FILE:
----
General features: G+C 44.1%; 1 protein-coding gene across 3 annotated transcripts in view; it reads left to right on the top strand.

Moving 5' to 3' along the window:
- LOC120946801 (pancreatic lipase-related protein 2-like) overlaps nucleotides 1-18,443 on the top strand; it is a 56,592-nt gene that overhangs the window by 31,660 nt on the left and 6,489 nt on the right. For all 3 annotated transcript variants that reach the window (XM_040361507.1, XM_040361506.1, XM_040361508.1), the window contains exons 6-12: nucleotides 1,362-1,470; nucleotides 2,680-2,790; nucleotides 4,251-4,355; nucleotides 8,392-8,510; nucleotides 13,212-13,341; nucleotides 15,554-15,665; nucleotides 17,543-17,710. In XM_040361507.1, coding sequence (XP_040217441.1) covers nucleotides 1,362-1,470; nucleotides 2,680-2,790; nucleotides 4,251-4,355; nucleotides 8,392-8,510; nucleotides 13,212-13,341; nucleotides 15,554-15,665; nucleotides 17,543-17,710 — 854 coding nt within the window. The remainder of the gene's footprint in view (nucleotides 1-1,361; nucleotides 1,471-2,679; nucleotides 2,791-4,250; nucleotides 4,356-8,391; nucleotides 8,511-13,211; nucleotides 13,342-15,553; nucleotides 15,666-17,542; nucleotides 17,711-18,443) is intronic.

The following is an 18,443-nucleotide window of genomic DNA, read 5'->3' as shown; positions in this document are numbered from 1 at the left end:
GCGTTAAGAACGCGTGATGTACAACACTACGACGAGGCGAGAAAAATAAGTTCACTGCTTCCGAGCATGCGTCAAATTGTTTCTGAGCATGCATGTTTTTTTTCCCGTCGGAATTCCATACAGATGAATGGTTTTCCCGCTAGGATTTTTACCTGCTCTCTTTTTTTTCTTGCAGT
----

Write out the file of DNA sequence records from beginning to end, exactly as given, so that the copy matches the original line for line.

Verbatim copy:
General features: G+C 44.1%; 1 protein-coding gene across 3 annotated transcripts in view; it reads left to right on the top strand.

Moving 5' to 3' along the window:
- LOC120946801 (pancreatic lipase-related protein 2-like) overlaps nucleotides 1-18,443 on the top strand; it is a 56,592-nt gene that overhangs the window by 31,660 nt on the left and 6,489 nt on the right. For all 3 annotated transcript variants that reach the window (XM_040361507.1, XM_040361506.1, XM_040361508.1), the window contains exons 6-12: nucleotides 1,362-1,470; nucleotides 2,680-2,790; nucleotides 4,251-4,355; nucleotides 8,392-8,510; nucleotides 13,212-13,341; nucleotides 15,554-15,665; nucleotides 17,543-17,710. In XM_040361507.1, coding sequence (XP_040217441.1) covers nucleotides 1,362-1,470; nucleotides 2,680-2,790; nucleotides 4,251-4,355; nucleotides 8,392-8,510; nucleotides 13,212-13,341; nucleotides 15,554-15,665; nucleotides 17,543-17,710 — 854 coding nt within the window. The remainder of the gene's footprint in view (nucleotides 1-1,361; nucleotides 1,471-2,679; nucleotides 2,791-4,250; nucleotides 4,356-8,391; nucleotides 8,511-13,211; nucleotides 13,342-15,553; nucleotides 15,666-17,542; nucleotides 17,711-18,443) is intronic.

The following is an 18,443-nucleotide window of genomic DNA, read 5'->3' as shown; positions in this document are numbered from 1 at the left end:
GCGTTAAGAACGCGTGATGTACAACACTACGACGAGGCGAGAAAAATAAGTTCACTGCTTCCGAGCATGCGTCAAATTGTTTCTGAGCATGCATGTTTTTTTTCCCGTCGGAATTCCATACAGATGAATGGTTTTCCCGCTAGGATTTTTACCTGCTCTCTTTTTTTTCTTGCAGT